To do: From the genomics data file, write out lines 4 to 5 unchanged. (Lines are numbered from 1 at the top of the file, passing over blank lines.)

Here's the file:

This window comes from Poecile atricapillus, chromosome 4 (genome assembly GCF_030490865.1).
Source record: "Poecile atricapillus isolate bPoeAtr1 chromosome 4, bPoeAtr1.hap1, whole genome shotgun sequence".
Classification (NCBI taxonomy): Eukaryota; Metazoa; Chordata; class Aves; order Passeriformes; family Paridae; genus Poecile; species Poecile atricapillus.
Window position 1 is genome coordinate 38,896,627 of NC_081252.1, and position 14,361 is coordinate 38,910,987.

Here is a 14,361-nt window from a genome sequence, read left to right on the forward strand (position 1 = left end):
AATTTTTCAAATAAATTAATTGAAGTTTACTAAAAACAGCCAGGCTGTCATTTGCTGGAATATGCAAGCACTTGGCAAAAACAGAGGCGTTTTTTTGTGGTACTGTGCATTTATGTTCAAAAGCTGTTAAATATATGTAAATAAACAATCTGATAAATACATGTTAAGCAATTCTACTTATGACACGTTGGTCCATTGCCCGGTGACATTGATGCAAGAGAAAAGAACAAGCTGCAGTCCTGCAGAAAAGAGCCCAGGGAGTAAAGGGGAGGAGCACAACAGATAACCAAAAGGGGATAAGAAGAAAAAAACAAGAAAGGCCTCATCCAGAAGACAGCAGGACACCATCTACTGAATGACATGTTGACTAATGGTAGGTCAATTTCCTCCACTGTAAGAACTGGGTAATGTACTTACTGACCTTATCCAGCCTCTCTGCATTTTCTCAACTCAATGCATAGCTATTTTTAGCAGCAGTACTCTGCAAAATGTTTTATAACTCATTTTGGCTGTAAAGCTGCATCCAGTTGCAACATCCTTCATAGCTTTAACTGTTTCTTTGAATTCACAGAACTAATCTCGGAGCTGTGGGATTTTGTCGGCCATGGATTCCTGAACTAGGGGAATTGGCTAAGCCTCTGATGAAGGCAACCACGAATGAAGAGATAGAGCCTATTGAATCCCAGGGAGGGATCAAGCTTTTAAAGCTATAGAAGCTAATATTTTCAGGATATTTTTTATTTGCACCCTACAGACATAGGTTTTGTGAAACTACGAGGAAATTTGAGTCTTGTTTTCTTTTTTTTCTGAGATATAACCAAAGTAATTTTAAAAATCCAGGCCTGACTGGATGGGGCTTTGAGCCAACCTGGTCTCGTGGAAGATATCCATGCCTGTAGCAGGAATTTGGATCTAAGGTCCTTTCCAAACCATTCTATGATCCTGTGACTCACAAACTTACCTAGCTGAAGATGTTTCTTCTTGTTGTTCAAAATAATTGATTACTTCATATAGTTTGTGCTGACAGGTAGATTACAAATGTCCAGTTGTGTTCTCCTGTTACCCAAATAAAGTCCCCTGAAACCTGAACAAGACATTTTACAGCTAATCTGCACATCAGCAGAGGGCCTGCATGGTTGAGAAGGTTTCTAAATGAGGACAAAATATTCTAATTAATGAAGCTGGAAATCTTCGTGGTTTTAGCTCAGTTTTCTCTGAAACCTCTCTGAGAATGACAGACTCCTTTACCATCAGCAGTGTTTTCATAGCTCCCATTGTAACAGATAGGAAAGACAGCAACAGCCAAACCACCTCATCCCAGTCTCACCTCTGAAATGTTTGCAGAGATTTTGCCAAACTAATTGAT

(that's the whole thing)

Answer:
Window position 1 is genome coordinate 38,896,627 of NC_081252.1, and position 14,361 is coordinate 38,910,987.

Here is a 14,361-nt window from a genome sequence, read left to right on the forward strand (position 1 = left end):